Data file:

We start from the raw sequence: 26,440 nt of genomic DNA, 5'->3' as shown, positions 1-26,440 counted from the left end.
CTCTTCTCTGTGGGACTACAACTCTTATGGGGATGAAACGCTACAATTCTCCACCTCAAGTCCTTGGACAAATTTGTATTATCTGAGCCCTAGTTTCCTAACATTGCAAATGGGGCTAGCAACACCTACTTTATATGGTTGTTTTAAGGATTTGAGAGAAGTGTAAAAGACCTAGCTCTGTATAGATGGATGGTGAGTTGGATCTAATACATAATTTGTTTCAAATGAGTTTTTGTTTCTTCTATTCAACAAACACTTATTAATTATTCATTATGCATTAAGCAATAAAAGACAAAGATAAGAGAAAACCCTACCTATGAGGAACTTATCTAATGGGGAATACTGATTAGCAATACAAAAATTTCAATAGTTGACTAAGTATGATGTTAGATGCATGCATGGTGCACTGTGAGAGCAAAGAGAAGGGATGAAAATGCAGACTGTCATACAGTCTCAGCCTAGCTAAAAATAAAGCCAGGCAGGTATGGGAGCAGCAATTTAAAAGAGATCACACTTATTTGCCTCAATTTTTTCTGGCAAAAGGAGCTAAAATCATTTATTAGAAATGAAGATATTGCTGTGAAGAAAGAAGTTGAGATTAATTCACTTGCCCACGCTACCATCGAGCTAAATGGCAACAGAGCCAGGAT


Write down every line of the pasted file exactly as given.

We start from the raw sequence: 26,440 nt of genomic DNA, 5'->3' as shown, positions 1-26,440 counted from the left end.
CTCTTCTCTGTGGGACTACAACTCTTATGGGGATGAAACGCTACAATTCTCCACCTCAAGTCCTTGGACAAATTTGTATTATCTGAGCCCTAGTTTCCTAACATTGCAAATGGGGCTAGCAACACCTACTTTATATGGTTGTTTTAAGGATTTGAGAGAAGTGTAAAAGACCTAGCTCTGTATAGATGGATGGTGAGTTGGATCTAATACATAATTTGTTTCAAATGAGTTTTTGTTTCTTCTATTCAACAAACACTTATTAATTATTCATTATGCATTAAGCAATAAAAGACAAAGATAAGAGAAAACCCTACCTATGAGGAACTTATCTAATGGGGAATACTGATTAGCAATACAAAAATTTCAATAGTTGACTAAGTATGATGTTAGATGCATGCATGGTGCACTGTGAGAGCAAAGAGAAGGGATGAAAATGCAGACTGTCATACAGTCTCAGCCTAGCTAAAAATAAAGCCAGGCAGGTATGGGAGCAGCAATTTAAAAGAGATCACACTTATTTGCCTCAATTTTTTCTGGCAAAAGGAGCTAAAATCATTTATTAGAAATGAAGATATTGCTGTGAAGAAAGAAGTTGAGATTAATTCACTTGCCCACGCTACCATCGAGCTAAATGGCAACAGAGCCAGGAT